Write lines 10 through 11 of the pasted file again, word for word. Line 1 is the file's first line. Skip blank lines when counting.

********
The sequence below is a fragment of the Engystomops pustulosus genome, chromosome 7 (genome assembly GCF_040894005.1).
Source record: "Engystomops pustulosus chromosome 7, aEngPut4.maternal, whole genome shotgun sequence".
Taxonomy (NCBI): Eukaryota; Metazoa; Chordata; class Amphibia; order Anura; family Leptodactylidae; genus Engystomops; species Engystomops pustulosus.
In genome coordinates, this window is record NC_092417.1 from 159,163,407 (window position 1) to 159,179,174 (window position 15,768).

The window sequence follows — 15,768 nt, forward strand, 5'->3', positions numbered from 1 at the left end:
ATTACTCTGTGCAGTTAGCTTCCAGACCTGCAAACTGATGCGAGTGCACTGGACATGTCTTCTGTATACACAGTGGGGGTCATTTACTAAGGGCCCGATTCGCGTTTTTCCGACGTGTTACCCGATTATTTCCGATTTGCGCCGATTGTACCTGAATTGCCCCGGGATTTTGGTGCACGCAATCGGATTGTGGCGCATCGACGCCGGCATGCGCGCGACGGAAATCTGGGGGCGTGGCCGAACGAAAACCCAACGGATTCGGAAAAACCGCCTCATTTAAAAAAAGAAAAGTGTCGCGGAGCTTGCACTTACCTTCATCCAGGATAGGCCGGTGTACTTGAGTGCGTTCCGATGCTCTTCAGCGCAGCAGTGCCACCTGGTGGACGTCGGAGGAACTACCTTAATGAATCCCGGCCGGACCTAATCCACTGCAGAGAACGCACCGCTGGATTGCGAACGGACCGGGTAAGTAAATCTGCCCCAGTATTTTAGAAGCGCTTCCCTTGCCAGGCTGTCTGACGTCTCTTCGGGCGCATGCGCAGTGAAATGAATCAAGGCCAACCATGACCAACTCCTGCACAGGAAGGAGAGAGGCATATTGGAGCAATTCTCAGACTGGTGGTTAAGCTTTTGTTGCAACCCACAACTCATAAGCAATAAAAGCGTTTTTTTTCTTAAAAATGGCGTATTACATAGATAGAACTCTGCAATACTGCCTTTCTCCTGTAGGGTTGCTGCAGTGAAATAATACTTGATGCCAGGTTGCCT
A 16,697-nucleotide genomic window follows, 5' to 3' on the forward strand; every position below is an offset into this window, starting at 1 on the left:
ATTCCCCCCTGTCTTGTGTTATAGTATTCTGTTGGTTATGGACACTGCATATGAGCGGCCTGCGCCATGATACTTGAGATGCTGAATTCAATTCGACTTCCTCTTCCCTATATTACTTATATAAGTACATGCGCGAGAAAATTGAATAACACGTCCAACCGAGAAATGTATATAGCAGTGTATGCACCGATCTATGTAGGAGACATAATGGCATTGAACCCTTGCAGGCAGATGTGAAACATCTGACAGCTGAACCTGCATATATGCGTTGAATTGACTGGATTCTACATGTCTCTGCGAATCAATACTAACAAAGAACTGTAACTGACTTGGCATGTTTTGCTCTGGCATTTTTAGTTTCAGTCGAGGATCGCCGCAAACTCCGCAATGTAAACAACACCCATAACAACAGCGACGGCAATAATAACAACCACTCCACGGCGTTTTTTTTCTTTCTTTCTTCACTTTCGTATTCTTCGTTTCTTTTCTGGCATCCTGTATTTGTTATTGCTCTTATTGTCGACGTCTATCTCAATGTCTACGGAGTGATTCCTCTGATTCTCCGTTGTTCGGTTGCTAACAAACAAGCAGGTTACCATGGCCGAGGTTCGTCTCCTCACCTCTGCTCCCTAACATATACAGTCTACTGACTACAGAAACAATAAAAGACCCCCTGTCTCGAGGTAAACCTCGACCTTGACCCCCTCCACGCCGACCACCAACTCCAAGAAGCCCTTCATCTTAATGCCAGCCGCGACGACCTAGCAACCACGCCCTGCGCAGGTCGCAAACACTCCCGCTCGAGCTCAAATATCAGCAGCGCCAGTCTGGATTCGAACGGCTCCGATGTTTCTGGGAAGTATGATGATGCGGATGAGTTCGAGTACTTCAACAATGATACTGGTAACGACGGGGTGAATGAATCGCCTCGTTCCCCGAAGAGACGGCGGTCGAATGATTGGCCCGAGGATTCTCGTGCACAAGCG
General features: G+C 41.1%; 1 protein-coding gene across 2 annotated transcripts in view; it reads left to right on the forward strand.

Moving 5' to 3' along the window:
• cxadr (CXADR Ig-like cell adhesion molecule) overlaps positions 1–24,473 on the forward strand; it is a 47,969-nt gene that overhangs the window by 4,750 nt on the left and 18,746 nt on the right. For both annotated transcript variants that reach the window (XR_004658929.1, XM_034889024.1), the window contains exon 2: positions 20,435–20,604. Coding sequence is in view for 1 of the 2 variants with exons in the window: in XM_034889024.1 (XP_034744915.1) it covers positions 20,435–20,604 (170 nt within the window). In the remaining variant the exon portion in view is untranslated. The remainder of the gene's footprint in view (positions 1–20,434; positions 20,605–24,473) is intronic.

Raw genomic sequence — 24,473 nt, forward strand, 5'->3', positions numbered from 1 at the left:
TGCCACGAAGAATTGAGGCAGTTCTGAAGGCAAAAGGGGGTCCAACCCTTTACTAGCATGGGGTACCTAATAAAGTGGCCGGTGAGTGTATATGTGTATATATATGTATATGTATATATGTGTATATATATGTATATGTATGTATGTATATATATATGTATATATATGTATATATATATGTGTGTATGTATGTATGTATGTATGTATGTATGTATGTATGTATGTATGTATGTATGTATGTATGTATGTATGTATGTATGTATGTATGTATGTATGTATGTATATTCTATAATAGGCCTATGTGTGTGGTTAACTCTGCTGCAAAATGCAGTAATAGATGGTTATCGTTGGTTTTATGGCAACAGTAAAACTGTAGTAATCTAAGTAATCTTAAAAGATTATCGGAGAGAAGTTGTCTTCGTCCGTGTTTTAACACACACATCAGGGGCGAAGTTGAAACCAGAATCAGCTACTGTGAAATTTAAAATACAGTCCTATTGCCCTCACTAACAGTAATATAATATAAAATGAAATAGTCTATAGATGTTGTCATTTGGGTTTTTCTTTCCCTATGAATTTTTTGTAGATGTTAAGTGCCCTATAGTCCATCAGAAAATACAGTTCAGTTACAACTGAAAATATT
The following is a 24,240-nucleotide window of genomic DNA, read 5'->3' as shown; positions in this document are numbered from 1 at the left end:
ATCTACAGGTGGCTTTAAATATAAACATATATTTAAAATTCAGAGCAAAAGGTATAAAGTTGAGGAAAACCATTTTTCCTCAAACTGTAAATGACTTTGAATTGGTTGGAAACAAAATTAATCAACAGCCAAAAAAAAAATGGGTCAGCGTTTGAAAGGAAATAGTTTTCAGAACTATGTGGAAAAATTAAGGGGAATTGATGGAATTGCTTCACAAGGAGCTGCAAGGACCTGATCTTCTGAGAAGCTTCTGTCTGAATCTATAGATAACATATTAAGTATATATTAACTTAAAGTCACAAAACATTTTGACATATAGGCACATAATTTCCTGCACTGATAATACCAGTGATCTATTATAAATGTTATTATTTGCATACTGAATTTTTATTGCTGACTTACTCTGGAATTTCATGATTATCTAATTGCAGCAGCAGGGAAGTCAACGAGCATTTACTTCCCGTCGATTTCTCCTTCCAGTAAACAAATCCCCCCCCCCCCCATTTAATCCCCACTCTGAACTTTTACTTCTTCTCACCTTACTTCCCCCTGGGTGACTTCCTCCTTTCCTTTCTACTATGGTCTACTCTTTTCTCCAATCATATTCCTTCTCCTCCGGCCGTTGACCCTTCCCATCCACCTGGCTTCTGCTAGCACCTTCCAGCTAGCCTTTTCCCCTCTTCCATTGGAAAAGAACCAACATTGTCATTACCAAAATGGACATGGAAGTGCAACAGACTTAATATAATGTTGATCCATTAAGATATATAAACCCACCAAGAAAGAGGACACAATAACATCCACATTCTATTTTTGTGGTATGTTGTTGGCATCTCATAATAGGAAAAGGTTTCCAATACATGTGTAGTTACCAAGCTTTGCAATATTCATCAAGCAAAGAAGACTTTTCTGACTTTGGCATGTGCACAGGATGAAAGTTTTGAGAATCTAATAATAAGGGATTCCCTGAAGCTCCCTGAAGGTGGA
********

Moving 5' to 3' along the window:
• cxadr (CXADR Ig-like cell adhesion molecule) overlaps positions 1–24,473 on the forward strand; it is a 47,969-nt gene that overhangs the window by 4,750 nt on the left and 18,746 nt on the right. For both annotated transcript variants that reach the window (XR_004658929.1, XM_034889024.1), the window contains exon 2: positions 20,435–20,604. Coding sequence is in view for 1 of the 2 variants with exons in the window: in XM_034889024.1 (XP_034744915.1) it covers positions 20,435–20,604 (170 nt within the window). In the remaining variant the exon portion in view is untranslated. The remainder of the gene's footprint in view (positions 1–20,434; positions 20,605–24,473) is intronic.